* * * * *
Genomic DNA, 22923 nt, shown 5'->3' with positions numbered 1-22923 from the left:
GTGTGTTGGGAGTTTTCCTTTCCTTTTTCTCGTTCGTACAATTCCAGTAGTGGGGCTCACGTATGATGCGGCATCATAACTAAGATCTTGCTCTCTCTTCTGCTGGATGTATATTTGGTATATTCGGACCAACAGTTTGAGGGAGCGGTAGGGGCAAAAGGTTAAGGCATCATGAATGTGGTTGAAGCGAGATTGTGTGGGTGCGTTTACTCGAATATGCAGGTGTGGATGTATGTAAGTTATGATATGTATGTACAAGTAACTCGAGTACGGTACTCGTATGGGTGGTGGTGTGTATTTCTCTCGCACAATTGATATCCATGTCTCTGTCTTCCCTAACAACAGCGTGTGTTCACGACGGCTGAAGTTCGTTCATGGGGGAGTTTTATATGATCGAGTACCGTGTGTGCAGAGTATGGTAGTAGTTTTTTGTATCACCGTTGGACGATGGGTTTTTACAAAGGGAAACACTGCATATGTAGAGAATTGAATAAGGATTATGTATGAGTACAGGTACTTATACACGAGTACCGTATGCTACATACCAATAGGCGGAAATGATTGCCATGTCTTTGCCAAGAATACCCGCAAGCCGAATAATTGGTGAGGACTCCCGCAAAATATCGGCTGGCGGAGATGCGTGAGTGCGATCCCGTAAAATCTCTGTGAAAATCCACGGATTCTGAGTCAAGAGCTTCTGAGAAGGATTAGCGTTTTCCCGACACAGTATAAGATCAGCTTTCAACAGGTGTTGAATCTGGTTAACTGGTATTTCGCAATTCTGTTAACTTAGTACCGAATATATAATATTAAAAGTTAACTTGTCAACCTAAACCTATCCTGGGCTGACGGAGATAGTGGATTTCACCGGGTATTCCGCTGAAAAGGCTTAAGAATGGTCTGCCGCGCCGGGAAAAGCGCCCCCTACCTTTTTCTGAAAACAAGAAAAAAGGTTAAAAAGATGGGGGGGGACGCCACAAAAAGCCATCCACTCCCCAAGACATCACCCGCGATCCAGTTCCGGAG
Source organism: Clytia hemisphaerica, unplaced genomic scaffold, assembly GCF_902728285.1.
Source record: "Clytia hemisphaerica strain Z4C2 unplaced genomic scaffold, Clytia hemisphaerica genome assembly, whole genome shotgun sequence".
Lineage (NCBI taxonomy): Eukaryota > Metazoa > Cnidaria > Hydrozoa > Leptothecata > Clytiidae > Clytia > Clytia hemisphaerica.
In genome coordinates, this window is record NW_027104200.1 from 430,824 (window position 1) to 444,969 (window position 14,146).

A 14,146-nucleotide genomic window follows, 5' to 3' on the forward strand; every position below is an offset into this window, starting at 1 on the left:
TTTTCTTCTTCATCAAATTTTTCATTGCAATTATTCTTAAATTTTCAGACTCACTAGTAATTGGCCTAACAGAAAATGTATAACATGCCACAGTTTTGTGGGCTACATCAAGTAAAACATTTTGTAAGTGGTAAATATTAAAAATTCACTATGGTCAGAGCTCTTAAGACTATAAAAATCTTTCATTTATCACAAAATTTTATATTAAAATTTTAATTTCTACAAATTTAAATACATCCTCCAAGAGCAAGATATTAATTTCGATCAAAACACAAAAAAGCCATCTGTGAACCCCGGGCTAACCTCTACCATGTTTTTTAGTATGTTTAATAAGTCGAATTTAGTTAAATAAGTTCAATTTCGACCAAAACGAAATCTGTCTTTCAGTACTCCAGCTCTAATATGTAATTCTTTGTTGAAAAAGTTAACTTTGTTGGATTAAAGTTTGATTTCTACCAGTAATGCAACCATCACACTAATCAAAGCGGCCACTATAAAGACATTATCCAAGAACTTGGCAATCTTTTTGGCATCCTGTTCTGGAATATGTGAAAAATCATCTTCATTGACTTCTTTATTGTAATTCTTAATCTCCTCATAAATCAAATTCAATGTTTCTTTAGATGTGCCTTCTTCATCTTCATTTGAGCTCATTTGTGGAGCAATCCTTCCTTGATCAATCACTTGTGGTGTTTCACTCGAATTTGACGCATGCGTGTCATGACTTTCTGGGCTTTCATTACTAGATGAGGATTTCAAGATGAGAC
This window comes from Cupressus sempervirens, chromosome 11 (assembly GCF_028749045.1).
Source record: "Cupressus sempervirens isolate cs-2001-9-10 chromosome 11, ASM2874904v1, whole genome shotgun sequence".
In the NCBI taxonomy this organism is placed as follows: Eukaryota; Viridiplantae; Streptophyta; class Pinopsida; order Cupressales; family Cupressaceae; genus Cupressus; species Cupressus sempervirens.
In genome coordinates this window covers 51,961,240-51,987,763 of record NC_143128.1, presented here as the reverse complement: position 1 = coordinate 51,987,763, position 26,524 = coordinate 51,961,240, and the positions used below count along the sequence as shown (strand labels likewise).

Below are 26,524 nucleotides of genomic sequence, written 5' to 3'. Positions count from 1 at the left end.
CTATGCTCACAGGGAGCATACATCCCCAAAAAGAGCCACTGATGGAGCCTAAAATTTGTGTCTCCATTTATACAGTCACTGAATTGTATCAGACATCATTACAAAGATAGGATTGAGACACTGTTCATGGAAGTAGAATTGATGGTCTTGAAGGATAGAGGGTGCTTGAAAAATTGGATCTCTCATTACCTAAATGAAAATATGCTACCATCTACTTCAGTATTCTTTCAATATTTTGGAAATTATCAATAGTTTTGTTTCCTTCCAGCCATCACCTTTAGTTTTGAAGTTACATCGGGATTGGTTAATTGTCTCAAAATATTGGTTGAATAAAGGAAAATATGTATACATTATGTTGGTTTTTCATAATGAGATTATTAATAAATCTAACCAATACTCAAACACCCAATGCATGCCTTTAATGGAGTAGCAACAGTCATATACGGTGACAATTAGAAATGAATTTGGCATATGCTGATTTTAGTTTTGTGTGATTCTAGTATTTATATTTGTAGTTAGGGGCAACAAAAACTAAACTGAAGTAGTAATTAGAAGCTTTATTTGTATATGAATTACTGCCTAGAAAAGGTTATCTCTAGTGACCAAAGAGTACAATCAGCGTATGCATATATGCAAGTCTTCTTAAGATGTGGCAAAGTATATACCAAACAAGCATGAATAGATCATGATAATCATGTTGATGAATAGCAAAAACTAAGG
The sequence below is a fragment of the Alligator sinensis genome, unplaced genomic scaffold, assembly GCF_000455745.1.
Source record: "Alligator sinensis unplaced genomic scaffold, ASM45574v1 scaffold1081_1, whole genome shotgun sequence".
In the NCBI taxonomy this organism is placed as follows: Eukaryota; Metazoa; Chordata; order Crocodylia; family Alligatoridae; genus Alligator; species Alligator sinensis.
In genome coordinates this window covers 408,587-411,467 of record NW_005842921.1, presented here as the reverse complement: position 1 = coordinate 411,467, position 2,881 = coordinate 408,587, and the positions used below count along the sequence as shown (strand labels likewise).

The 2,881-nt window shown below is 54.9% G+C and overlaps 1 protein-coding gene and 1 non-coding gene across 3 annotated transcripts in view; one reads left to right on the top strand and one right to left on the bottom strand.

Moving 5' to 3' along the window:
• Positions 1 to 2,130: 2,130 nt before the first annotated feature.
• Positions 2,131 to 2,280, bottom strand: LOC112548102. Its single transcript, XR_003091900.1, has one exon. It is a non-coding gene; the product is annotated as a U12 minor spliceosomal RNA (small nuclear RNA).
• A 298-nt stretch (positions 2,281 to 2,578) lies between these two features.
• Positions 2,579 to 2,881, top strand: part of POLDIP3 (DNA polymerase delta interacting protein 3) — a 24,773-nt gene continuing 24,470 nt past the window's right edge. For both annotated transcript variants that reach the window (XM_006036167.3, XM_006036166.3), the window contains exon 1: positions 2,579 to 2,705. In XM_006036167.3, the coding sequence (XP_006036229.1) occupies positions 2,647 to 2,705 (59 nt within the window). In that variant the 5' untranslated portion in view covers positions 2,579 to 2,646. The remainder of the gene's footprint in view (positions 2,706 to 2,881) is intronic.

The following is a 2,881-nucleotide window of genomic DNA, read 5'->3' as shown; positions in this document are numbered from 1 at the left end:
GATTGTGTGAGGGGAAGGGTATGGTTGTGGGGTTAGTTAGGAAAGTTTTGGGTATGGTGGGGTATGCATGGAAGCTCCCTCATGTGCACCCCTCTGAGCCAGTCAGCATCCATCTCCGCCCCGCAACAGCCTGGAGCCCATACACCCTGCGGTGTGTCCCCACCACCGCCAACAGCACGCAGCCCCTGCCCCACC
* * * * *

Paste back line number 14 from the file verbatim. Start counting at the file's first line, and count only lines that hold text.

CTATGCTCACAGGGAGCATACATCCCCAAAAAGAGCCACTGATGGAGCCTAAAATTTGTGTCTCCATTTATACAGTCACTGAATTGTATCAGACATCATTACAAAGATAGGATTGAGACACTGTTCATGGAAGTAGAATTGATGGTCTTGAAGGATAGAGGGTGCTTGAAAAATTGGATCTCTCATTACCTAAATGAAAATATGCTACCATCTACTTCAGTATTCTTTCAATATTTTGGAAATTATCAATAGTTTTGTTTCCTTCCAGCCATCACCTTTAGTTTTGAAGTTACATCGGGATTGGTTAATTGTCTCAAAATATTGGTTGAATAAAGGAAAATATGTATACATTATGTTGGTTTTTCATAATGAGATTATTAATAAATCTAACCAATACTCAAACACCCAATGCATGCCTTTAATGGAGTAGCAACAGTCATATACGGTGACAATTAGAAATGAATTTGGCATATGCTGATTTTAGTTTTGTGTGATTCTAGTATTTATATTTGTAGTTAGGGGCAACAAAAACTAAACTGAAGTAGTAATTAGAAGCTTTATTTGTATATGAATTACTGCCTAGAAAAGGTTATCTCTAGTGACCAAAGAGTACAATCAGCGTATGCATATATGCAAGTCTTCTTAAGATGTGGCAAAGTATATACCAAACAAGCATGAATAGATCATGATAATCATGTTGATGAATAGCAAAAACTAAGG